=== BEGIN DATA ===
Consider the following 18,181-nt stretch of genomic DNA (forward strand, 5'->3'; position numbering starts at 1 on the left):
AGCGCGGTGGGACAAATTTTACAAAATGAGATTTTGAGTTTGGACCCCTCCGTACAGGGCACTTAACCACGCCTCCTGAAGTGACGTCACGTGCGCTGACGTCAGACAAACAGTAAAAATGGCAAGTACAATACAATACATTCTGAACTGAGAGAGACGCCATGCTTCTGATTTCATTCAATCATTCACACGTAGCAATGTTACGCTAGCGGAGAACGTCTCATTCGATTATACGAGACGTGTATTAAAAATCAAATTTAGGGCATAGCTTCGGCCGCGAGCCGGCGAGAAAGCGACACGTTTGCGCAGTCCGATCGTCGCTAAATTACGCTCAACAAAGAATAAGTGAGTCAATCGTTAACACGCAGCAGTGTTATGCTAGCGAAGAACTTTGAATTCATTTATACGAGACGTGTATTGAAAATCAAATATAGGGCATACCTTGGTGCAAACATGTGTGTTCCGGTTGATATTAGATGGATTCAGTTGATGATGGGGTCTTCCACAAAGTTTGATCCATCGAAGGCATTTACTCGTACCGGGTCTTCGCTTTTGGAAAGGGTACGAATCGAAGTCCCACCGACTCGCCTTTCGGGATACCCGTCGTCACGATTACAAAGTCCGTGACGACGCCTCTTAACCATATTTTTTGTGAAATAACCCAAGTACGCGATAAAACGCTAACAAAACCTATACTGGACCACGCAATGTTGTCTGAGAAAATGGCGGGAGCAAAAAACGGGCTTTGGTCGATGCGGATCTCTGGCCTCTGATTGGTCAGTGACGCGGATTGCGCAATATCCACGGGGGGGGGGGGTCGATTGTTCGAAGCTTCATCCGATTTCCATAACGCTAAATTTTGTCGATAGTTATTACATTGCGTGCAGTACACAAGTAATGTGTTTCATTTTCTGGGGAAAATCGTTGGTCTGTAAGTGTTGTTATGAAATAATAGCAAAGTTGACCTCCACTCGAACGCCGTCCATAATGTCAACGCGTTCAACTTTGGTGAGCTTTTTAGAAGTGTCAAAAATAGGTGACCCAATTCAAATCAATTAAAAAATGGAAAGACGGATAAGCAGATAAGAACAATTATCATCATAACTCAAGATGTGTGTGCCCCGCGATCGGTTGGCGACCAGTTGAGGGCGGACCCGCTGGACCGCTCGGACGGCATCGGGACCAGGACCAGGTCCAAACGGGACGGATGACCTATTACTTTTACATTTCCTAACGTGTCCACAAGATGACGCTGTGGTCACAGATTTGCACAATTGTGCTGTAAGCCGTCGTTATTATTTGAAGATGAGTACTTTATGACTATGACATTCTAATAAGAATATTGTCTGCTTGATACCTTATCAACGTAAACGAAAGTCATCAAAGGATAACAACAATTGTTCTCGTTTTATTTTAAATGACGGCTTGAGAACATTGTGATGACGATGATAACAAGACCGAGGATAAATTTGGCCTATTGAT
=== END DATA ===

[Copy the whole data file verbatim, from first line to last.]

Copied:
Consider the following 18,181-nt stretch of genomic DNA (forward strand, 5'->3'; position numbering starts at 1 on the left):
AGCGCGGTGGGACAAATTTTACAAAATGAGATTTTGAGTTTGGACCCCTCCGTACAGGGCACTTAACCACGCCTCCTGAAGTGACGTCACGTGCGCTGACGTCAGACAAACAGTAAAAATGGCAAGTACAATACAATACATTCTGAACTGAGAGAGACGCCATGCTTCTGATTTCATTCAATCATTCACACGTAGCAATGTTACGCTAGCGGAGAACGTCTCATTCGATTATACGAGACGTGTATTAAAAATCAAATTTAGGGCATAGCTTCGGCCGCGAGCCGGCGAGAAAGCGACACGTTTGCGCAGTCCGATCGTCGCTAAATTACGCTCAACAAAGAATAAGTGAGTCAATCGTTAACACGCAGCAGTGTTATGCTAGCGAAGAACTTTGAATTCATTTATACGAGACGTGTATTGAAAATCAAATATAGGGCATACCTTGGTGCAAACATGTGTGTTCCGGTTGATATTAGATGGATTCAGTTGATGATGGGGTCTTCCACAAAGTTTGATCCATCGAAGGCATTTACTCGTACCGGGTCTTCGCTTTTGGAAAGGGTACGAATCGAAGTCCCACCGACTCGCCTTTCGGGATACCCGTCGTCACGATTACAAAGTCCGTGACGACGCCTCTTAACCATATTTTTTGTGAAATAACCCAAGTACGCGATAAAACGCTAACAAAACCTATACTGGACCACGCAATGTTGTCTGAGAAAATGGCGGGAGCAAAAAACGGGCTTTGGTCGATGCGGATCTCTGGCCTCTGATTGGTCAGTGACGCGGATTGCGCAATATCCACGGGGGGGGGGGGTCGATTGTTCGAAGCTTCATCCGATTTCCATAACGCTAAATTTTGTCGATAGTTATTACATTGCGTGCAGTACACAAGTAATGTGTTTCATTTTCTGGGGAAAATCGTTGGTCTGTAAGTGTTGTTATGAAATAATAGCAAAGTTGACCTCCACTCGAACGCCGTCCATAATGTCAACGCGTTCAACTTTGGTGAGCTTTTTAGAAGTGTCAAAAATAGGTGACCCAATTCAAATCAATTAAAAAATGGAAAGACGGATAAGCAGATAAGAACAATTATCATCATAACTCAAGATGTGTGTGCCCCGCGATCGGTTGGCGACCAGTTGAGGGCGGACCCGCTGGACCGCTCGGACGGCATCGGGACCAGGACCAGGTCCAAACGGGACGGATGACCTATTACTTTTACATTTCCTAACGTGTCCACAAGATGACGCTGTGGTCACAGATTTGCACAATTGTGCTGTAAGCCGTCGTTATTATTTGAAGATGAGTACTTTATGACTATGACATTCTAATAAGAATATTGTCTGCTTGATACCTTATCAACGTAAACGAAAGTCATCAAAGGATAACAACAATTGTTCTCGTTTTATTTTAAATGACGGCTTGAGAACATTGTGATGACGATGATAACAAGACCGAGGATAAATTTGGCCTATTGAT